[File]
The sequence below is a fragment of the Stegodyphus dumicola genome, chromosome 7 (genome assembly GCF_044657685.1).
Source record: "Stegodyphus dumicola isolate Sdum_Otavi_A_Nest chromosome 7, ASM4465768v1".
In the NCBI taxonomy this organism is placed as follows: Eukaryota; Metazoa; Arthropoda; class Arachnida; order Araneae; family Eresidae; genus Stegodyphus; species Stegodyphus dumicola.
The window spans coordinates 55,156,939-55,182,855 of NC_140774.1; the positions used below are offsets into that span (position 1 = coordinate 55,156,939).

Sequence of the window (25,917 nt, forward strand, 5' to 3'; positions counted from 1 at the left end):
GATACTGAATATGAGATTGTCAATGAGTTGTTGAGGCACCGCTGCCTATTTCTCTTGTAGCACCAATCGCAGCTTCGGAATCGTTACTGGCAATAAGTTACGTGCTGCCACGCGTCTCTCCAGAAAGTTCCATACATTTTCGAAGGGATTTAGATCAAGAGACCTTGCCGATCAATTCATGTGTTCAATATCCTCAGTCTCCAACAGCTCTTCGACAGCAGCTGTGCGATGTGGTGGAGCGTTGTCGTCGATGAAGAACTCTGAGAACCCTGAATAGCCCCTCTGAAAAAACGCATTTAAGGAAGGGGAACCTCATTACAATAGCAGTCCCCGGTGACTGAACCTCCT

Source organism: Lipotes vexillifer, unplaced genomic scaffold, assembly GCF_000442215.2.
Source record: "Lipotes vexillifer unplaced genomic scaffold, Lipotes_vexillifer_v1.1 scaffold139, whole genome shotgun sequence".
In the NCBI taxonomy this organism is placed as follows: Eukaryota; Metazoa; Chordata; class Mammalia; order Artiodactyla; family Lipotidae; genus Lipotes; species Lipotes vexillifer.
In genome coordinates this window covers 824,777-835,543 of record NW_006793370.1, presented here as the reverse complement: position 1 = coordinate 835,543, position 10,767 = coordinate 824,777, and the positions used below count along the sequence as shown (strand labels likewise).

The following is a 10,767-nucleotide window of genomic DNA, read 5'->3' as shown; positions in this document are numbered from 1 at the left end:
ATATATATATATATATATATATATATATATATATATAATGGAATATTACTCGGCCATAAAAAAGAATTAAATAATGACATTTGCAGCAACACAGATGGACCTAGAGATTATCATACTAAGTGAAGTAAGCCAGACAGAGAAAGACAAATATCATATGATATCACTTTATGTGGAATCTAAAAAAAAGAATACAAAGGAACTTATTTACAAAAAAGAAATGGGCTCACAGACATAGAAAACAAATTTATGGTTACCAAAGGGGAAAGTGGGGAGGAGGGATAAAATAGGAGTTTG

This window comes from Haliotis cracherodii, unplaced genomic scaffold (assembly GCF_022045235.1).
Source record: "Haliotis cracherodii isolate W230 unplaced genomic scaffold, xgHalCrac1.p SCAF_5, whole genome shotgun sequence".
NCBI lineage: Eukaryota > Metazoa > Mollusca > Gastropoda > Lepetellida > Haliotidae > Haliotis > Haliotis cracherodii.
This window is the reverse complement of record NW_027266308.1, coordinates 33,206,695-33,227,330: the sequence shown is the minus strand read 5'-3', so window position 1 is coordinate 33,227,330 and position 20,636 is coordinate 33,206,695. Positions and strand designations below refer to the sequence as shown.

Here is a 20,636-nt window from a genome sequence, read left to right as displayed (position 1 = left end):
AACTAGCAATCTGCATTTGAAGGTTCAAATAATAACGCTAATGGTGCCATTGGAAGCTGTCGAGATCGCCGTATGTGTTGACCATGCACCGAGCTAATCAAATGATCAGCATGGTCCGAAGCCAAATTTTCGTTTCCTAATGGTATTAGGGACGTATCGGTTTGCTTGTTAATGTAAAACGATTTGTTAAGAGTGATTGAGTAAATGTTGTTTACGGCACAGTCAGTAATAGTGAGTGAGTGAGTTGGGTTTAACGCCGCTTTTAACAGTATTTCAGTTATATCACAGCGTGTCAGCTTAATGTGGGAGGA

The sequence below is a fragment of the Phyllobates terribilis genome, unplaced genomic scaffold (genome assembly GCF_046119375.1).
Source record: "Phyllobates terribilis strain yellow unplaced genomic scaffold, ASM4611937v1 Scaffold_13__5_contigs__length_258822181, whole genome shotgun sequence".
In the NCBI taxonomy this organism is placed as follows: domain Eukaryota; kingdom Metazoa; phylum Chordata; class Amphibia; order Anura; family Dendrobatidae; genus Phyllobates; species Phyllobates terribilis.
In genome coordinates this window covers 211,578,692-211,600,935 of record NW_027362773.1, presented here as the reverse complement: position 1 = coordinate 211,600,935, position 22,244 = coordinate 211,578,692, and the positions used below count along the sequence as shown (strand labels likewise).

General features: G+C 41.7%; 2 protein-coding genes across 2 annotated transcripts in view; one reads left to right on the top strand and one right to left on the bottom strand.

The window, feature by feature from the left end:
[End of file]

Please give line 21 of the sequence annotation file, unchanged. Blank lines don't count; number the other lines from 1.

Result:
In the NCBI taxonomy this organism is placed as follows: domain Eukaryota; kingdom Metazoa; phylum Chordata; class Amphibia; order Anura; family Dendrobatidae; genus Phyllobates; species Phyllobates terribilis.